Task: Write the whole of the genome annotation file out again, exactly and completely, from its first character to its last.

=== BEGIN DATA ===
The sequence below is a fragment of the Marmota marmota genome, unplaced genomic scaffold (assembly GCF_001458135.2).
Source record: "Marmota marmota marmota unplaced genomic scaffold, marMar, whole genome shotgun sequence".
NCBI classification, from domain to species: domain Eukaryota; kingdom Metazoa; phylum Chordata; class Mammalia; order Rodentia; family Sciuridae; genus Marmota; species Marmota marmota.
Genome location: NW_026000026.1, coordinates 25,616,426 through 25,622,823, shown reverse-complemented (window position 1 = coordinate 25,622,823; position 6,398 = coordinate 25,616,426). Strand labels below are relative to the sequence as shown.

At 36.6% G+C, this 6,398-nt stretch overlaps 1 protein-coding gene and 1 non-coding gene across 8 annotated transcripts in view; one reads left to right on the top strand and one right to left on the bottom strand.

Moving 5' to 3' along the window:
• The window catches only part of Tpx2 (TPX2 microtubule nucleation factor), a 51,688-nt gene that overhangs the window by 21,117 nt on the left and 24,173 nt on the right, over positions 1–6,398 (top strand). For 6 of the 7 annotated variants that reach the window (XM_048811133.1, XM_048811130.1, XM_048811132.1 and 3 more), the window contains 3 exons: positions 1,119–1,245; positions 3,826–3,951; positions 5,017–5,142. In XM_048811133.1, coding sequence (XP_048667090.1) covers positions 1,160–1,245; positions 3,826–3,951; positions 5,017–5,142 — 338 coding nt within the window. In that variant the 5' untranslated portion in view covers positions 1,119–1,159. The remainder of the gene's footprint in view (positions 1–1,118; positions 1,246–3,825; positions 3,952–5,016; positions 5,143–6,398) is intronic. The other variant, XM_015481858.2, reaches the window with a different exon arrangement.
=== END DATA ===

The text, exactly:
The sequence below is a fragment of the Marmota marmota genome, unplaced genomic scaffold (assembly GCF_001458135.2).
Source record: "Marmota marmota marmota unplaced genomic scaffold, marMar, whole genome shotgun sequence".
NCBI classification, from domain to species: domain Eukaryota; kingdom Metazoa; phylum Chordata; class Mammalia; order Rodentia; family Sciuridae; genus Marmota; species Marmota marmota.
Genome location: NW_026000026.1, coordinates 25,616,426 through 25,622,823, shown reverse-complemented (window position 1 = coordinate 25,622,823; position 6,398 = coordinate 25,616,426). Strand labels below are relative to the sequence as shown.

At 36.6% G+C, this 6,398-nt stretch overlaps 1 protein-coding gene and 1 non-coding gene across 8 annotated transcripts in view; one reads left to right on the top strand and one right to left on the bottom strand.

Moving 5' to 3' along the window:
• The window catches only part of Tpx2 (TPX2 microtubule nucleation factor), a 51,688-nt gene that overhangs the window by 21,117 nt on the left and 24,173 nt on the right, over positions 1–6,398 (top strand). For 6 of the 7 annotated variants that reach the window (XM_048811133.1, XM_048811130.1, XM_048811132.1 and 3 more), the window contains 3 exons: positions 1,119–1,245; positions 3,826–3,951; positions 5,017–5,142. In XM_048811133.1, coding sequence (XP_048667090.1) covers positions 1,160–1,245; positions 3,826–3,951; positions 5,017–5,142 — 338 coding nt within the window. In that variant the 5' untranslated portion in view covers positions 1,119–1,159. The remainder of the gene's footprint in view (positions 1–1,118; positions 1,246–3,825; positions 3,952–5,016; positions 5,143–6,398) is intronic. The other variant, XM_015481858.2, reaches the window with a different exon arrangement.